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Rugby World Cup largely predictable so far, but final pool games may offer a few twists

Fiji celebrates Fiji - The Canadian Press

Outside of Fiji's rise and Australia's demise, the first 3 1/2 weeks of the Rugby World Cup have been, in a large sense, predictable.

Yet none out of the big four of top-ranked Ireland, new No. 2 France and the southern hemisphere powers of South Africa and New Zealand are guaranteed a place in the quarterfinals heading into the final set of pool matches starting on Thursday and running through to Sunday.

Wales and England — which no one gave much thought to — are the only teams to have both feet in the last eight and the luxury of looking ahead.

So there might still be a twist or two when the remaining six quarterfinalists are decided in a furious four days of last-minute jostling.

Look out for Scotland, which holds the fate of both Ireland and defending champion South Africa in its hands. Italy could upset the campaign of host France and become the most unpopular team at the World Cup.

Scotland and Italy are very long shots for the quarters, but given almost everything has gone to script so far, maybe the pool stage can spring a last-round surprise.


Pool B rests on Scotland's game against Ireland at Stade de France on Saturday, when there's a head-spinning series of possibilities involving winning bonus points, losing bonus points, points difference, and so on. All three teams, Ireland, South Africa and Scotland, could end up on 15 pool points, resulting in points difference in games between them becoming the decisive factor.

Calculators are at the ready.

The bottom line is Scotland has to win to have a chance at the quarterfinals and before any of the other calculations come into play. Title favourite Ireland's knockout stage effectively starts a week earlier than it was hoping.

Ireland reinforced its status as rugby's No. 1 with an epic backs-to-the-wall win over South Africa earlier in the pool stage and has won the last eight against Scotland since 2018, so any surprise would be enormous.

Scotland has nothing to lose. Ireland, after more than a year at No. 1, has everything on the line.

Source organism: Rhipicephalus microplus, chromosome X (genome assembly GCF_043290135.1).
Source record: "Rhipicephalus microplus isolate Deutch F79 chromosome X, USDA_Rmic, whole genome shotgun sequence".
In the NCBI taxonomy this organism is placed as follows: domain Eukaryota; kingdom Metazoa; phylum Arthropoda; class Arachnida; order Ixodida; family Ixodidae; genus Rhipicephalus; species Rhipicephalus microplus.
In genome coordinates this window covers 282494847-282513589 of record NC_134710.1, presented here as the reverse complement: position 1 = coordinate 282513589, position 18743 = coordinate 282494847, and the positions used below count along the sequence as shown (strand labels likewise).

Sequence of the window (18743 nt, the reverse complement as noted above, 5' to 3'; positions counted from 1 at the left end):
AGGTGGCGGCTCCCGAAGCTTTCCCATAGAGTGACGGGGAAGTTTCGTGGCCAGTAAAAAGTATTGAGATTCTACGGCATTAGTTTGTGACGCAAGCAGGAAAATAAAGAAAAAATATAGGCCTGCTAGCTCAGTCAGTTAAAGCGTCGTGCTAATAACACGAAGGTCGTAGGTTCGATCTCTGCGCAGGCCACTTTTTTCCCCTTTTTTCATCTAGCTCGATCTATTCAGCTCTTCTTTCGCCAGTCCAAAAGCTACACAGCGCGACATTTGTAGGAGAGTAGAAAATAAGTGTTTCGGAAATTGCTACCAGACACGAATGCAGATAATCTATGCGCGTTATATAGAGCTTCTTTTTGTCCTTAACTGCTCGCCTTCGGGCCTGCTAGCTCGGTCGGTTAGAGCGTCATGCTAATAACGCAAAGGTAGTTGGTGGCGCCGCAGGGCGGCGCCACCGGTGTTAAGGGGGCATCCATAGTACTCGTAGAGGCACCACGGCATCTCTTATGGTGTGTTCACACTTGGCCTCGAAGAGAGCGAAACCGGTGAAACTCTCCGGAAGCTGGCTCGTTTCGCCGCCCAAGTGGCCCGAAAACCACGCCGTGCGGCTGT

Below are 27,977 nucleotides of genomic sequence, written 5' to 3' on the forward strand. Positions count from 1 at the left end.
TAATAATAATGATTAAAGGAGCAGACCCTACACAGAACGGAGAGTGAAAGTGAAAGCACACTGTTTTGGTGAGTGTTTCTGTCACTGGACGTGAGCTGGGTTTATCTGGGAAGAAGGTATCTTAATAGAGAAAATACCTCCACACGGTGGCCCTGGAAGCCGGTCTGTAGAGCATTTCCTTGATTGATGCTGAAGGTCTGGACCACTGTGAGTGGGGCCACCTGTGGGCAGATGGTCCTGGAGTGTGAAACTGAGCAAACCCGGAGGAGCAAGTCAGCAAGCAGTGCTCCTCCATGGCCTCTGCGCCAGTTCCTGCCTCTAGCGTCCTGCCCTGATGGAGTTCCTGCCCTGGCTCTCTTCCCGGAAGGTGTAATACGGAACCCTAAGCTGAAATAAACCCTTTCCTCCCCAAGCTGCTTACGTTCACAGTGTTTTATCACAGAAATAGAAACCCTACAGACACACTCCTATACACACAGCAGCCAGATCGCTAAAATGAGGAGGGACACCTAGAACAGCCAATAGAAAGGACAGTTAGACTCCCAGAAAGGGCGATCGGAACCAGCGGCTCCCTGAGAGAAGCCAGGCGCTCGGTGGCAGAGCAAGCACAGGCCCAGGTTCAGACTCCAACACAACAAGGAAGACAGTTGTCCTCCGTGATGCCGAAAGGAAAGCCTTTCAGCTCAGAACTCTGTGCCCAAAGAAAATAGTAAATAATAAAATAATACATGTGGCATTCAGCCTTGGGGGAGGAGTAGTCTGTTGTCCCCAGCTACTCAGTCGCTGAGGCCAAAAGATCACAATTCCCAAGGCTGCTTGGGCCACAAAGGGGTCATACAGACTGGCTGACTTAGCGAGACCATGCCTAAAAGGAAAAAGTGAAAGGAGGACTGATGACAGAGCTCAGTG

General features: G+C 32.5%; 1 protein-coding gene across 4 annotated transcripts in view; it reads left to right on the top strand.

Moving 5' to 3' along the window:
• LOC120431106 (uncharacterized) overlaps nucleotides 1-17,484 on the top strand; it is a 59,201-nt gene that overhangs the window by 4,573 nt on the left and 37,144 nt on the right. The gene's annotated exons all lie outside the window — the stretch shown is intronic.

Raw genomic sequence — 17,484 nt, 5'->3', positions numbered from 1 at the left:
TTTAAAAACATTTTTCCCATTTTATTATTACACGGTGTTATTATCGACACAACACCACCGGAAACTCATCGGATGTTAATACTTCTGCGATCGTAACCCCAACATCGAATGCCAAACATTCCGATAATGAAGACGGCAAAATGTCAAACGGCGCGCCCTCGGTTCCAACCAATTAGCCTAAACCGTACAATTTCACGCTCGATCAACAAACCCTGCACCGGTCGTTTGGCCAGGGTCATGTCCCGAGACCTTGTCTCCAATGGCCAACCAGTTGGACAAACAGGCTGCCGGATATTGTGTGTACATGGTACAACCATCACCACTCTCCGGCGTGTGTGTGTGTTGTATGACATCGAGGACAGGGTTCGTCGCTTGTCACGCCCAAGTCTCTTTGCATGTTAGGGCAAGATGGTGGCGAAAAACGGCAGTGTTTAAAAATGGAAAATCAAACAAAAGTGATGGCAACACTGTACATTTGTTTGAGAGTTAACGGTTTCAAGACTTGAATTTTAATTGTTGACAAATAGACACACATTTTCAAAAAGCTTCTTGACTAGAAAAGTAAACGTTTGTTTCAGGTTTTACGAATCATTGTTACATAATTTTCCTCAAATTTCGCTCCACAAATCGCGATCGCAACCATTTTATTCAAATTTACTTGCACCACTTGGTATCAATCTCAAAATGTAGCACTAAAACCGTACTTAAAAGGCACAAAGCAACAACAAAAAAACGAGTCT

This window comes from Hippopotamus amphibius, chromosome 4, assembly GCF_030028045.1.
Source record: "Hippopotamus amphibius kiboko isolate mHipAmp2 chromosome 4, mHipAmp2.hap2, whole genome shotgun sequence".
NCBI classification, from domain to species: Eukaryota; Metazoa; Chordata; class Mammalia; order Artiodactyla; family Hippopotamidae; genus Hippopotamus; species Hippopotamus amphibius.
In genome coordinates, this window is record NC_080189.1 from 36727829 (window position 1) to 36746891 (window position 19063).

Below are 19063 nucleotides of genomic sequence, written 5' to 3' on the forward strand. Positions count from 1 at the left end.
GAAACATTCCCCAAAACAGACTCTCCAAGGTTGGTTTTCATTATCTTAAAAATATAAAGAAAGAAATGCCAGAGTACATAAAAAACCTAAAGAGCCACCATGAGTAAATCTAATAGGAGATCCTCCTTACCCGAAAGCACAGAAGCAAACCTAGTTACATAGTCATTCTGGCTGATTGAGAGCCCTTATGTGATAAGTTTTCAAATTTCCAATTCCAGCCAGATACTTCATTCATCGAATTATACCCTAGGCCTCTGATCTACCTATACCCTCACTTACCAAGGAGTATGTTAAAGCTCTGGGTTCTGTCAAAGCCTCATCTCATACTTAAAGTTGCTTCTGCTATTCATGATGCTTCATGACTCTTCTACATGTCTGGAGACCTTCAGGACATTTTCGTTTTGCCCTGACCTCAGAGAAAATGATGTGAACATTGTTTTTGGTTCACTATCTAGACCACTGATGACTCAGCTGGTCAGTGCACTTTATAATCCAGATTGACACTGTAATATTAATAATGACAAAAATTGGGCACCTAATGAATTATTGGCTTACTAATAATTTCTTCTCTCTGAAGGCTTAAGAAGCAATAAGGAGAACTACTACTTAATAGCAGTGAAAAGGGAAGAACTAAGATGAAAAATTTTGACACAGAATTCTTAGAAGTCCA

“I’d rather sit here than be Ireland,” said South Africa director of rugby Rassie Erasmus.

The Springboks have played all their pool games and can only watch on TV and, no matter what Erasmus says, the Boks won't be sitting too comfortably given they could also be sent packing.


Like Ireland, France has won three from three in its pool and has so far met all pre-tournament expectations of mounting a serious challenge for its first world title. Like Ireland, it could all be for zilch if France's final Pool A game against Italy in Lyon on Friday goes the wrong way.

Italy is even more of an underdog than Scotland having not beaten France since 2013, and having just come off a 96-17 grilling by New Zealand, a team France beat.

But pressure does funny things. Home pressure, especially.

France also has the added distraction of the injury saga of captain Antoine Dupont, its most important player, but who likely won't be available against Italy on Friday night and whose future participation at the World Cup is still unclear because of a facial fracture.

“We won’t be complacent against Italy,” France assistant coach Karim Ghezal said. “We’ll be focused and concentrated. We know it’s going to be a different game. Rugby is a fighting sport.”


The smartest money for the quarterfinals might be on three-time champion New Zealand, which looks fully recovered from its opening-game defeat to France and needs a win with four tries or more against rank outsider Uruguay to be sure of progressing. Given that the All Blacks ran 14 tries past No. 11 Italy last week, a similar rampage against No. 17 Uruguay in Lyon on Thursday is widely expected.

Argentina and Japan face a winner-takes-all contest in Pool D in Nantes on Sunday to progress behind England. The most relevant thing about Argentina and Japan might be that they hardly ever play each other. Their two meetings since the turn of the century both went Argentina's way.

Fiji will follow Wales into the quarterfinals from Pool C and make its first Rugby World Cup knockouts since 2007 by beating minnow Portugal in Toulouse on Sunday, or even losing narrowly. That will confirm the earliest elimination ever for two-time champion Australia, which may well be the one big turn-up of the pool stage.

The only thing that can save Australia is Portugal winning its first World Cup game ever and, more than that, denying Fiji any losing bonus points.

“We’re still alive," said ever-optimistic Australia coach Eddie Jones, whose team has played its four pool games but is hanging around in France in case something akin to a rugby miracle happens.

Amid all the possible surprises, Australia playing again at this World Cup would easily be one of the biggest.


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